Kidversation episode 3 – Children have the right to seek refuge in another country

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Article 22 of the The United Nations Convention on the Rights of the Child says: “A child has the right to seek refuge in a safe country, and a child has the right to be given food, medicine and shelter.”

FYI’s Archie meets Arven.

ARVEN: Hello, my name is Arven, I’m from Iran and I am a refugee.

Arven and his friends have been living with their families in tents in a field on the French coast for months. They fled war, violence or poverty in their country. Millions of refugees and migrants have arrived in Europe hoping to be offered a new life, but countries say they’re overwhelmed and many are forced to move on. Hundreds end up here, the dangerous waters of the English Channel are all that lies between them and their last hope of a new life, the UK. And it’s here I met Arven and his family. They’re planning to make that dangerous journey any day soon.

ARCHIE: Are you planning to go to the UK?
ARVEN: Yes.

ARCHIE: How do you think you are going to try and get there?
ARVEN: By boat.

ARCHIE: Arven and his family claim their lives were in danger in their home country, Iran. After months of travelling across Europe, crossing seas and mountains with the help of people smugglers, they ended up in Dunkirk on the French coast. That’s where I met Arven.
ARVEN: The problem is it’s very cold here. My brother is ill, there’s no help for my brother, no doctor. He has autism and epilepsy.

Since the end of 2019 record numbers of migrants who are seeking a better life or refugees who are fleeing war or violence are being picked up in the English Channel in small boats. Some also hide in lorries on ferries. All of them claiming they can’t go back to their homeland. Arven’s family are determined to cross the English Channel and seek help from the British Government. The UK coast is just a few miles away. All of them hope to get there by paying people smugglers.

ARCHIE: Are you scared of going to England a little bit?
ARVEN: Yes, I’m afraid because the sea is very big and I’m afraid the boat will crash. I don’t know how to swim.

ARCHIE: So is it really worth that risk, that danger?
ARVEN: No, but we don’t have a choice.

A few weeks later I was presenting on FYI as we reported on one of the largest attempted crossings made by refugees and migrants from France to the English coast. Little did I know at the time that Arven and his family were on board one of the five boats stopped by the British Coast Guard.

ARCHIE: I’m about to meet Arven. It’s absolutely insane that he’s come over to the UK in a boat. I just cannot imagine enduring those kinds of conditions.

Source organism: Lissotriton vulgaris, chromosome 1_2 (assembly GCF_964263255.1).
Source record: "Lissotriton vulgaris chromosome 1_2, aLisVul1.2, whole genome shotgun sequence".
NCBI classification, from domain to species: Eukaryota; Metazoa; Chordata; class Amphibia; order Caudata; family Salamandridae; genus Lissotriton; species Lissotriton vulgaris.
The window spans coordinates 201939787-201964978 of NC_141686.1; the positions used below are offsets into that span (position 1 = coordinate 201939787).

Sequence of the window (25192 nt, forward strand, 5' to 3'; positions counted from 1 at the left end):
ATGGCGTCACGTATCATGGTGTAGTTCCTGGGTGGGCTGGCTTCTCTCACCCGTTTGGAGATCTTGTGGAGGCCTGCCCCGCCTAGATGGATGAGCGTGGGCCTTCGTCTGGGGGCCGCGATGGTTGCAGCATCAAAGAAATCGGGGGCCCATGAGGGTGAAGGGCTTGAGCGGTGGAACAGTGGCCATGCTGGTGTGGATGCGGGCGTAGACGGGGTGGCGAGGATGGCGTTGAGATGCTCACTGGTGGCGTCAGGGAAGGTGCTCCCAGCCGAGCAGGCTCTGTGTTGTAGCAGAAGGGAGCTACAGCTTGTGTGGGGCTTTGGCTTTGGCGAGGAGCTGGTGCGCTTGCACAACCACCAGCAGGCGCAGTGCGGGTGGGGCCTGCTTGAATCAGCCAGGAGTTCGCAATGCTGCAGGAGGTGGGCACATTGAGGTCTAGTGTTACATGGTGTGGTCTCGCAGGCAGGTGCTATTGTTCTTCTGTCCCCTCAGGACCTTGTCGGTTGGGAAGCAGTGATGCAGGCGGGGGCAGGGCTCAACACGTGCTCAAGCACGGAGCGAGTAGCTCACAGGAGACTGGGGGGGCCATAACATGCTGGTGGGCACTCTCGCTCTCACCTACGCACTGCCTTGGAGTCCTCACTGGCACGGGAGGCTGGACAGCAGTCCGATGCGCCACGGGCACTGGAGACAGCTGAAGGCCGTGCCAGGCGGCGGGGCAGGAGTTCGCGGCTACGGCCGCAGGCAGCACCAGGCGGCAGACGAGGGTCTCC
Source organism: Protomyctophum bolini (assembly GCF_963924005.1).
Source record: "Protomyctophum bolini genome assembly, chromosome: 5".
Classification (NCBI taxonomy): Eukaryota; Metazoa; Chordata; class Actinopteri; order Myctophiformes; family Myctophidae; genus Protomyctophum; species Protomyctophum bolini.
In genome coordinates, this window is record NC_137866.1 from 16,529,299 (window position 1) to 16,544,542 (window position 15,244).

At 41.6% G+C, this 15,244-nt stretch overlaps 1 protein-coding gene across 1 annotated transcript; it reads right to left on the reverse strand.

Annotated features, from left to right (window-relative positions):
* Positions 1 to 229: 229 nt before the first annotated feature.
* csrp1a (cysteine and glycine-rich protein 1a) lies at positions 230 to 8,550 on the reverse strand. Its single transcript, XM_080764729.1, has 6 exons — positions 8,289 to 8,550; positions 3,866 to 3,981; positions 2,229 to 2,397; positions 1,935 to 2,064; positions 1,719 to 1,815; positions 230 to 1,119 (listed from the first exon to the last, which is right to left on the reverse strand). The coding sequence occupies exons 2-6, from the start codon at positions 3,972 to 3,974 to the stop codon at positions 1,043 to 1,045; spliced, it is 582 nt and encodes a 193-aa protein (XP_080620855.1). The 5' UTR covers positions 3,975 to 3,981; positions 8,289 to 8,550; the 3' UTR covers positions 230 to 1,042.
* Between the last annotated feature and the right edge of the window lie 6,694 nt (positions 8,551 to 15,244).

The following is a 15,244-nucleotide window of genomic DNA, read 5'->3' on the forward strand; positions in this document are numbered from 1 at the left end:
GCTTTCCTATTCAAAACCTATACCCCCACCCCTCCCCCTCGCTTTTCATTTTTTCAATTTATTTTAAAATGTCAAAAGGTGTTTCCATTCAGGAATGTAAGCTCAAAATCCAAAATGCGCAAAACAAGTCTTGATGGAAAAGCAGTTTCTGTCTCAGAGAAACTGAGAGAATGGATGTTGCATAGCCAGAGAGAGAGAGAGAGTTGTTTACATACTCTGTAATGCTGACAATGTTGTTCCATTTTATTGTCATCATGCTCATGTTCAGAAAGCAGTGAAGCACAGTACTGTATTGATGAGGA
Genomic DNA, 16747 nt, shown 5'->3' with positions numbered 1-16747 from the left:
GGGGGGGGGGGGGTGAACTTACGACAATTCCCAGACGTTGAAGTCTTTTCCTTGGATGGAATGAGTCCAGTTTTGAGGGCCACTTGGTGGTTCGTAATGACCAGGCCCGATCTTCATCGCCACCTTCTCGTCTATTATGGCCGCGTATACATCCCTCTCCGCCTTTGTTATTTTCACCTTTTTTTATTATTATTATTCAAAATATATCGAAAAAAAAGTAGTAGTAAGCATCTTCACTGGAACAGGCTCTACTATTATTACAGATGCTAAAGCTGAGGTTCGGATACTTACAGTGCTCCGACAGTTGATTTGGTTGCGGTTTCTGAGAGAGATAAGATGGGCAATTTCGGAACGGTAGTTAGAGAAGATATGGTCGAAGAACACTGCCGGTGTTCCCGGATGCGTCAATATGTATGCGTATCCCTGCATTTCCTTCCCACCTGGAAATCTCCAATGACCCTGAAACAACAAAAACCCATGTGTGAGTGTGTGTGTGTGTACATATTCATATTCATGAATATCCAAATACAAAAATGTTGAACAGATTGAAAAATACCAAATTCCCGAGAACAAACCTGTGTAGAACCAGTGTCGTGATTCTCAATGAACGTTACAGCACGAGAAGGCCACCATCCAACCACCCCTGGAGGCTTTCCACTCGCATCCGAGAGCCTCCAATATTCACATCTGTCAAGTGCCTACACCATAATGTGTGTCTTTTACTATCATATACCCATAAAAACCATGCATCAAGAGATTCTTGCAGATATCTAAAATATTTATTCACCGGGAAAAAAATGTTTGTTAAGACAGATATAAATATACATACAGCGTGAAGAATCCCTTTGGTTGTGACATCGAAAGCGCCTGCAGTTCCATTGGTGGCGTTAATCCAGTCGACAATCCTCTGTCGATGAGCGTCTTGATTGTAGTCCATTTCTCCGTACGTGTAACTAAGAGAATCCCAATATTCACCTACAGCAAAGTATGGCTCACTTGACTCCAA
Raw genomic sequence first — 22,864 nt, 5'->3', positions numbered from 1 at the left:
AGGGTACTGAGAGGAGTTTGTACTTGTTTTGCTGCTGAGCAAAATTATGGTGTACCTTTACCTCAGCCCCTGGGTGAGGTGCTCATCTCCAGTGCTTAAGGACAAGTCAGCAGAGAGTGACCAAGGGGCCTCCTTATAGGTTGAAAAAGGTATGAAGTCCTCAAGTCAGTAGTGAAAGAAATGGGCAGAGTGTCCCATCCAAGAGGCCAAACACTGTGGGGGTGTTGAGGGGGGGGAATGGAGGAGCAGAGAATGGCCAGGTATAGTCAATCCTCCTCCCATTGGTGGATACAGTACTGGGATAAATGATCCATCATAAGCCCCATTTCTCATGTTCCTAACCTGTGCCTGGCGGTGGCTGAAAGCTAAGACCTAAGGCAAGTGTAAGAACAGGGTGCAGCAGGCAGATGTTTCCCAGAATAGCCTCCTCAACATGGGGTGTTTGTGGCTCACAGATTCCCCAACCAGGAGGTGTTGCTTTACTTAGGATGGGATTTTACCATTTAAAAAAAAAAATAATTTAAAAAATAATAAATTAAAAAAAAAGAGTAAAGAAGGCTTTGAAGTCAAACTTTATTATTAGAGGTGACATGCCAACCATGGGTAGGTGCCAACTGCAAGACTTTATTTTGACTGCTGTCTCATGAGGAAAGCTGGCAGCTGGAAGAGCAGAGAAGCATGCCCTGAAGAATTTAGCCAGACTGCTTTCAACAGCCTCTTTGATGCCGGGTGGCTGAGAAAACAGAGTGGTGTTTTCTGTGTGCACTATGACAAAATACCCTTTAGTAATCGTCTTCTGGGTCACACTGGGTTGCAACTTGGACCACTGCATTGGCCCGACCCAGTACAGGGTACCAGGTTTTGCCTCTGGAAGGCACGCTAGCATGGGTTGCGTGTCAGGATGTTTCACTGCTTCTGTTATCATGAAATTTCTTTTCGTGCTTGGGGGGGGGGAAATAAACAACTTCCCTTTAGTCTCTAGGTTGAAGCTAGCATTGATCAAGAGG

ARVEN: Hey. Hi.

He seems completely different, just happier. For now Arven and his family are allowed to stay in the UK. I wanted to know more about his dangerous journey across the English channel and I dug out some news footage to help him explain it to me.

ARCHIE: Was it night time, so like this or was it bright.
ARVEN: Like this, like this, yeah.
ARCHIE: Like this. Were you in one of these or was it bigger?
ARVEN: Bigger.
ARCHIE: Bigger, yeah.
ARVEN: It was so windy and the waves were so big. The water came into our boat. I got wet because of the waves.
ARCHIE: So, your feet were in the, in the boat, in the boat there was water?
ARVEN: Yeah, yeah. The water came up to here.
ARCHIE: Oh man. Ahh, what!
ARVEN: It was scary and it was so cold I thought I was going to die.

ARCHIE: It seems like Arven’s integrated really well. I mean he’s made loads of friends inside and outside of school.

It looks like hanging out at his mate’s house is just a normal weekend for him. I even got treated to some traditional Persian dishes Arven’s mum brought round.

ARCHIE: You call this stuff koresh?
ARVEN: Yeah, koresh.
ARCHIE: Koresh.
ARVEN: This one mish, like chicken… mish. In this one salad, same same.
ARCHIE: Oh same.

For now the British authorities have given the family a place to live and they’re allowing Arven and his brother to go to school.

ARVEN: I like the school because I’m learning the English language. I like this language and I know I’m in a safe place. I have a question for you, after school I’d like to go somewhere to play football or join a club.
ARCHIE: Yeah, there’s loads of things that you can do. A lot of like football teams have youth teams, you know, teams for kids. We love football here, it’s our national sport.

ARCHIE: You know, what are your hopes for the future?
ARVEN: I want to be a doctor, working and treating children like my brother who have been diagnosed autistic.

ARCHIE: Oh that’s amazing. You want to work with people like your brother and help them?
ARVEN: Thank you. Or I’d like to do something like you do on TV or to be a producer.

ARCHIE: We’ve decided, me and Arven, we’re gonna make documentaries together. He’s gonna be the cameraman and the producer and I’m gonna be the presenter and we’re gonna talk about everything. Literally everything.

Arven has a right to seek refuge, but after so many countries refusing to help them the UK was their final hope. A few weeks later the British Government decided not to deport the family so their case can be investigated. And only then will it be decided if they can stay in Britain permanently. It’s their best chance yet to be given a new home in a safe country and make plans for the future.

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